Malawi President Lazarus Chakwera has apologised to Malawians for MCP’s past atrocities saying to move forward to the future there is need to reconcile with the past.
The Malawi leader, therefore, asked Malawians for forgiveness saying the past is to learn from as the country embraces the present to forge into the future.
Lazarus Chakwera on Friday, while visiting Mpundi and Moto in Mangochi, which are villages that suffered atrocities under Kamuzu Banda’s one party rule, said the country must be determined to face the truth about the past, and right the wrongs in order for it to move forward.
“We must heal the wounds of the past completely; without which we will not achieve meaningful development. Malawi is one and we must therefore have one vision regardless of religion and even regions where we come from,” said Chakwera.
The President added that his visit to Moto and Mpundi villages marked a new a beginning and a new history for Malawi.
“Behold old things are passed away, all things are become new,” said Chakwera quoting the Bible in 2 Corinthians 5:1, adding;
“What happened here must never happen again. I am here to apologize on behalf of Malawi Congress Party, (MCP) for the atrocities that happened here in these villages.
“My heart is open to you and has love for you. Let’s teach each other love. Let’s teach our children love.”
Speaking earlier, Civic Education minister, Timothy Mtambo, applauded the President for taking a step forward to reach out to the political victims from the two villages.
“Countries that appropriately handle transition, develop easily,” Mtambo said.
Earlier before the meeting at chief Mpundi’s compound, Chakwera had visited the home of John Kawajika, an MCP chairman who was allegedly assassinated by Banda’s insurgents led by Henry Masauko Chipembere, before he proceeded to the grave where they interred his remains.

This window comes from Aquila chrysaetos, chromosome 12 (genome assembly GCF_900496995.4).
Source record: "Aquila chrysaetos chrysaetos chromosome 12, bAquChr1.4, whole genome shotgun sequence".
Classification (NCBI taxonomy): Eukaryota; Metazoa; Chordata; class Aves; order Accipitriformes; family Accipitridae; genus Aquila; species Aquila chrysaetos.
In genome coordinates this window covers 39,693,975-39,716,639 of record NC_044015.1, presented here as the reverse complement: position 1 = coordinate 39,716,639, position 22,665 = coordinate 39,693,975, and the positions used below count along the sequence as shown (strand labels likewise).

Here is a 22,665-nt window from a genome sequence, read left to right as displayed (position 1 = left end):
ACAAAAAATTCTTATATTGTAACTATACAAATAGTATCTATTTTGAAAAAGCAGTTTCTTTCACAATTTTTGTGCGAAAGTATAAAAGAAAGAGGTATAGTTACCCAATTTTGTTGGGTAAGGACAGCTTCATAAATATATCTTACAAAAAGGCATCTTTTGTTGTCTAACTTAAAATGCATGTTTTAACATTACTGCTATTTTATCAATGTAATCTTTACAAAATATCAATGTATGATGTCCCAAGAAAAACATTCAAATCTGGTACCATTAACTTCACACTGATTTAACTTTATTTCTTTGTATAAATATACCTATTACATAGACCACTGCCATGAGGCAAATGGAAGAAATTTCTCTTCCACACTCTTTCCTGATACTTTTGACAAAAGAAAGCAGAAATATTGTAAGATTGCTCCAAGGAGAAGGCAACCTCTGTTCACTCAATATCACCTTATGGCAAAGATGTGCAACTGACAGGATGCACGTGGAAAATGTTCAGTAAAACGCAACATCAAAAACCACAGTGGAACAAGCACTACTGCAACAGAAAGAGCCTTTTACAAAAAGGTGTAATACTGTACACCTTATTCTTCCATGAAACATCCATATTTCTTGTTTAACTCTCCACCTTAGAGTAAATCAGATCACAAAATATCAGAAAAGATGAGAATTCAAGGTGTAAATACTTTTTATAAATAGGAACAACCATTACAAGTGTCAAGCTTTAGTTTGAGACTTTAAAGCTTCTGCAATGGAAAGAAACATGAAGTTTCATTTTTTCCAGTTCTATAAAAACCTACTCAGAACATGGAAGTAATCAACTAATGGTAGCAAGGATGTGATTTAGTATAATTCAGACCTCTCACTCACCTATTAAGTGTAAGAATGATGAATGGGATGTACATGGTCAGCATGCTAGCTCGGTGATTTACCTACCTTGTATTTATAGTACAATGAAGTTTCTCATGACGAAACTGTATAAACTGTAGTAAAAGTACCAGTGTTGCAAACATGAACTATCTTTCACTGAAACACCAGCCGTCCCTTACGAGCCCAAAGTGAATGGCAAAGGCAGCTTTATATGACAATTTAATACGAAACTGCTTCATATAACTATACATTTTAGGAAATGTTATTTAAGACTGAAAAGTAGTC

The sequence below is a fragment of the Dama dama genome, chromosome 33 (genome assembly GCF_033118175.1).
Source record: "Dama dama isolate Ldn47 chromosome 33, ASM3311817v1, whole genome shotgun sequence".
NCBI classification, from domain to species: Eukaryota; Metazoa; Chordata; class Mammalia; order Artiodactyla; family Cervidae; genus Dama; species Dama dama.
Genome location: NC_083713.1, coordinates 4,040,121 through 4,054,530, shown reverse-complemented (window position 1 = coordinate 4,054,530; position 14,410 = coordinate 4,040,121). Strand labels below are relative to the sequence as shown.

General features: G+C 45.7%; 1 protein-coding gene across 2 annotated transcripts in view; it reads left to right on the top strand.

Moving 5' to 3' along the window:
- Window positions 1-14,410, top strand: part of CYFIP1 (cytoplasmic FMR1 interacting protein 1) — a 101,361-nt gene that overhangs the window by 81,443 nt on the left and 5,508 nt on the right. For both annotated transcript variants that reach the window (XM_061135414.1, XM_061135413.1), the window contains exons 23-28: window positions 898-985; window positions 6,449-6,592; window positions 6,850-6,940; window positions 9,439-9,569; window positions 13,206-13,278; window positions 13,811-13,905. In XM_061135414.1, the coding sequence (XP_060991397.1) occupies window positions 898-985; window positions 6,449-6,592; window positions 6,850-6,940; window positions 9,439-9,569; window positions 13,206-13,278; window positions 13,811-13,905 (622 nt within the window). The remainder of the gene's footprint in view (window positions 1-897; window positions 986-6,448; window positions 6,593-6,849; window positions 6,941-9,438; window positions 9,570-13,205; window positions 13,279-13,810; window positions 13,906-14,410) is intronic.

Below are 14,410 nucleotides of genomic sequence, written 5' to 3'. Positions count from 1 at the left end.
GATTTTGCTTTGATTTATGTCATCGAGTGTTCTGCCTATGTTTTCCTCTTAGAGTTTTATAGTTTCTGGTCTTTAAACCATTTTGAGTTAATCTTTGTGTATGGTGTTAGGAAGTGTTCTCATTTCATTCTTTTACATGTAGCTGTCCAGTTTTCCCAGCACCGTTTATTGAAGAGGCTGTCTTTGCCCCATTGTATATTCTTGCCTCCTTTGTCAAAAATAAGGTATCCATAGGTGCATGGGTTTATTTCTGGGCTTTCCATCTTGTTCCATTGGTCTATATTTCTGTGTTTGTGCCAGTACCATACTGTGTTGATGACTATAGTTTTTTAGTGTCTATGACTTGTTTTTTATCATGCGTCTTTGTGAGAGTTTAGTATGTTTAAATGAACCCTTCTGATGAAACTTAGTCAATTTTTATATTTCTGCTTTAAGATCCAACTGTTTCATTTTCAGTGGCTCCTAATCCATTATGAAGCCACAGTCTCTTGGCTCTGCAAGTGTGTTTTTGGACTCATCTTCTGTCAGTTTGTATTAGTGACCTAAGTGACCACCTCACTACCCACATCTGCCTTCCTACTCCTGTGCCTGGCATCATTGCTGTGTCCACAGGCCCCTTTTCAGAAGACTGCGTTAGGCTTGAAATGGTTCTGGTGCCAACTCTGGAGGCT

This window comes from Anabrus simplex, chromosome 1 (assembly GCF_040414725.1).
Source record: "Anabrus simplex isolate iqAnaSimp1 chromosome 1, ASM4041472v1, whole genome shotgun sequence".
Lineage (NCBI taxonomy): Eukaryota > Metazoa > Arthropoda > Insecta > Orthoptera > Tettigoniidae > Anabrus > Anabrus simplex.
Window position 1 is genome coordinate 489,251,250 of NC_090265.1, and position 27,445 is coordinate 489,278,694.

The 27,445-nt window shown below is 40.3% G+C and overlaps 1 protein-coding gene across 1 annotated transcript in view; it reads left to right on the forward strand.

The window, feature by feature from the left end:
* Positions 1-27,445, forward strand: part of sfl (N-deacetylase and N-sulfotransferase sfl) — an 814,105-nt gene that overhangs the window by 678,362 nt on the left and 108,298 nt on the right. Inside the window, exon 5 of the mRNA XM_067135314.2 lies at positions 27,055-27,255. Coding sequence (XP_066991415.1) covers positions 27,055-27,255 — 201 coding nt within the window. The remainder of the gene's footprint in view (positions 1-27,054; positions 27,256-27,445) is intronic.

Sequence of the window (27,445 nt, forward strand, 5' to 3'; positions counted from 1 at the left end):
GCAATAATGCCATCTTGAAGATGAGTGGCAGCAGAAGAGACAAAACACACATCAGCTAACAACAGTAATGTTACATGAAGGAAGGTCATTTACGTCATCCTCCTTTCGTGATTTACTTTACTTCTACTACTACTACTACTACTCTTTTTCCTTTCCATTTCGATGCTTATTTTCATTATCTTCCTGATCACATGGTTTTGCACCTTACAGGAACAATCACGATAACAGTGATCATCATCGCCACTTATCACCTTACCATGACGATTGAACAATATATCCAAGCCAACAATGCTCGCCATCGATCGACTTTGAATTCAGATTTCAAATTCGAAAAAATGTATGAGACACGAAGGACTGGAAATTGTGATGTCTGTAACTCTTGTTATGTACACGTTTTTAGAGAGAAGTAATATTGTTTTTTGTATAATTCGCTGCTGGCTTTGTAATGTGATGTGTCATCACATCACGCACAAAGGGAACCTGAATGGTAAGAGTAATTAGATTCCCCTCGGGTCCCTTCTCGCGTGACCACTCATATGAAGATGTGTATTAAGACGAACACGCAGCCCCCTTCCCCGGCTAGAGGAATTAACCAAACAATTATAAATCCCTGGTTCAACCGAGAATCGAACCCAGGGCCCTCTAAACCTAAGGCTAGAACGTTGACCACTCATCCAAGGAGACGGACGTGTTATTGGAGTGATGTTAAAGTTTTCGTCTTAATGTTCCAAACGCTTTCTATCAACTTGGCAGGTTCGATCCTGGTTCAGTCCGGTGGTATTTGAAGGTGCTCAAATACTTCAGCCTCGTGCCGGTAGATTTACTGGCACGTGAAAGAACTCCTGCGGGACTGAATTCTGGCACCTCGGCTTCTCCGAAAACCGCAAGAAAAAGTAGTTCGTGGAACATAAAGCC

As told by Chief Moto and chief Mpundi at the meeting, the genesis of their ordeal began when John Kawajika, an MCP area chairman was arrested and later assassinated by Banda’s insurgents who were hiding in the area.
John Kawajika was from Mpundi village, but when he freed himself from his assailants, he fled towards the direction of Moto village where he was assassinated as he was about to enter the village.
Government, suspecting that Kawajika was killed by villagers from Moto, who they concluded were supporters of Chipembere’s uprising against Banda, rounded up the village in December 1971 arresting the villagers and jailing them without trial until September 1972.
Chief Moto said during that time about 35 inmates died in prison, women were raped, some homes in Moto were torched or demolished.
It is believed, confided a family member, that Kawajika’s sister, Abiti Maleta, was in love with one of the men from the Chipembere’s camp.
Kawajika, being a leader of MCP in his area reprimanded his sister and asked her to end the affair.
However instead of ending the affair, the seemingly love stuck sibling reported her brother to the rebels who later enticed him to visit their camp.
It was when he visited the rebels that he was arrested and he later on freed himself and ran toward the direction of Moto village where he was assassinated.
Apart from asking people of Moto and Mpundi for forgiveness, and to embrace love, President Chakwera hinted that there is need to have a secondary school in the area named after Kawajika, a descent road to connect the area with Mangochi boma, and other facilities like a hospital.
Chakwera further highlighted the need to compensate the victims of the tragedy.
Chief Moto had also earlier asked for a monument to be erected in the area as a reminder of the past and also to show government commitment to forge ahead with the people from the area.
The two chiefs stood side by side with President Chakwera at the end of the ceremony to signify their resolution on reconciliation.
Henry Masauko Blasius Chipembere was a Malawian nationalist politician who played a significant role in bringing independence from colonial rule to his native country, formerly known as Nyasaland.
From an early age Chipembere was a strong believer in natural justice and, on his return in 1954 from university in South Africa, he joined his country’s independence struggle as a nationalist strategist and spokesman.
After Banda had sacked six cabinet ministers, Henry Masauko Chipembere waged a guerrilla warfare against Kamuzu Banda’s government with his lieutenants, Evance Medson Silombera and Kumphwelula from the mountain ranges of Mangochi district.
Later on, he fled to US and then Tanzania. His legacy as a freedom fighter lives on.Follow and Subscribe Nyasa TV :